The new green bicycle markings on city streets have been getting some bad reviews.
A current and a former City Council member were among the critics who said city staff could have done more to let people know how to use newly installed bike boxes and sharrows.
“The issue is laying huge green patches at key intersections in town with no, zero, advanced education as to what they mean,” former council member Stan Snapp said Monday, Aug. 31, on Facebook. (Contacted by The Bellingham Herald on Wednesday, Sept. 2, Snapp said he stood by his Facebook statement.)
Snapp and current council member Gene Knutson, among others, said bicyclists already fail to follow the traffic laws, and these new pavement markings could make it worse.
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“The last thing we need is to give further license to the cyclists that are breaking the law now with zero enforcement,” Snapp said.
Knutson, interviewed by phone on Wednesday, said he wasn’t familiar with the new green sharrows installed last month in intersections around the city. The green pavement markings have bicycle arrows in them and are intended to show where bicyclists are likely to be crossing busy streets. People have seen bicyclists treat a green sharrow as if it gave them the right to ignore stop signs.
“(City staff) might have to do more of an outreach,” Knutson said.
City staff and bicycle advocates maintain that more signs painted onto the streets to warn drivers about bicyclists will make the roads safer, especially in the long run.
They also acknowledged that bicyclists and drivers are still on a learning curve.
“Admittedly, the greenback sharrows are new,” city transportation planner Chris Comeau said. “They’re going to take some time for people to get used to, including bikers who aren’t using them properly.”
“The whole point is, we’re trying to draw more attention to drivers that, ‘Hey, you should be looking for bicyclists,’” Comeau said. “But it in no way gives a bicyclist the ability to not follow the same rules of the road as anybody else.”
The city painted bike boxes at Cornwall and Ohio streets on Aug. 17, then installed “no turn on red” signs 10 days later. In the interim, drivers were asking in online forums whether they could turn right on red at Cornwall and Ohio, as the law allows, even though the turn could put the driver in the path of bicyclists approaching the bike box.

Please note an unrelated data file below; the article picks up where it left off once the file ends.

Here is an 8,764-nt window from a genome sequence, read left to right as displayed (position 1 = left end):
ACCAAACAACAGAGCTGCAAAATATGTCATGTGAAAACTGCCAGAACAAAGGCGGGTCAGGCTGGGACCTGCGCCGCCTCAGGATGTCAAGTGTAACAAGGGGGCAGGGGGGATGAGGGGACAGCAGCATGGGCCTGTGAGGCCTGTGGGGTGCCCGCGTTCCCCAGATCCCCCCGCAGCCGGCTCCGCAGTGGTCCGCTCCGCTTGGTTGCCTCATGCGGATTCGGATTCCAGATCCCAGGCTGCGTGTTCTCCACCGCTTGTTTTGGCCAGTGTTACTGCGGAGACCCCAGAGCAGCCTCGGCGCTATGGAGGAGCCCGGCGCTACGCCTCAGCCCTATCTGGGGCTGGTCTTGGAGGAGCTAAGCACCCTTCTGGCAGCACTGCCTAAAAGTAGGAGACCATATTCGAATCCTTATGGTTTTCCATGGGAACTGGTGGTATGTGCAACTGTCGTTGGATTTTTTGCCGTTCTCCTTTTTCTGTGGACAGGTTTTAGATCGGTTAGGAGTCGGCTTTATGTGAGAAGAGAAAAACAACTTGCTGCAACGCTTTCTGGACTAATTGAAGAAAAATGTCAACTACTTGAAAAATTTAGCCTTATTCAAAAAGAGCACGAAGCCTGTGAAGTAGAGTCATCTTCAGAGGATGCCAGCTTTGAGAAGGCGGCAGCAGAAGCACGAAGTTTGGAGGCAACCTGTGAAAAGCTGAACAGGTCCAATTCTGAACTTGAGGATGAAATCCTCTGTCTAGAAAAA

Cars are required to stop behind the bike box at a red light, to leave room for bicyclists to come to the front of the line of vehicles waiting for the light to change.
“This isn’t rocket science,” said Blake Trask, state policy director for Washington Bikes, a Seattle-based education and lobbying group. “It’s something new. It’s a question of how you get the awareness and education out there.”
The city’s education campaign on the new markings is underway. Stickers were distributed to bike shops and breweries advertising the city Web page cob.org/bike, with information about the markings. A 2 1/2-minute video explaining the new features was released on Thursday, Sept. 3, on YouTube and BTV10.
The city and Whatcom Smart Trips are leading a bicycle tour of the road symbols on Oct. 25.
While some initial confusion is to be expected, Trask said, studies show that this new wave of road markings work.
“Seattle has seen a decrease in serious injuries and deaths” with these features, he said.
“It’s new to Bellingham, but we’re seeing it everywhere,” Trask said. “It’s pretty commonplace.”
Bellingham Public Works is taking calls from people with questions about the new bicycle symbols at 360-778-7900.
The phone number for information about bicycle road markings was corrected on Tuesday, Sept. 8, 2015.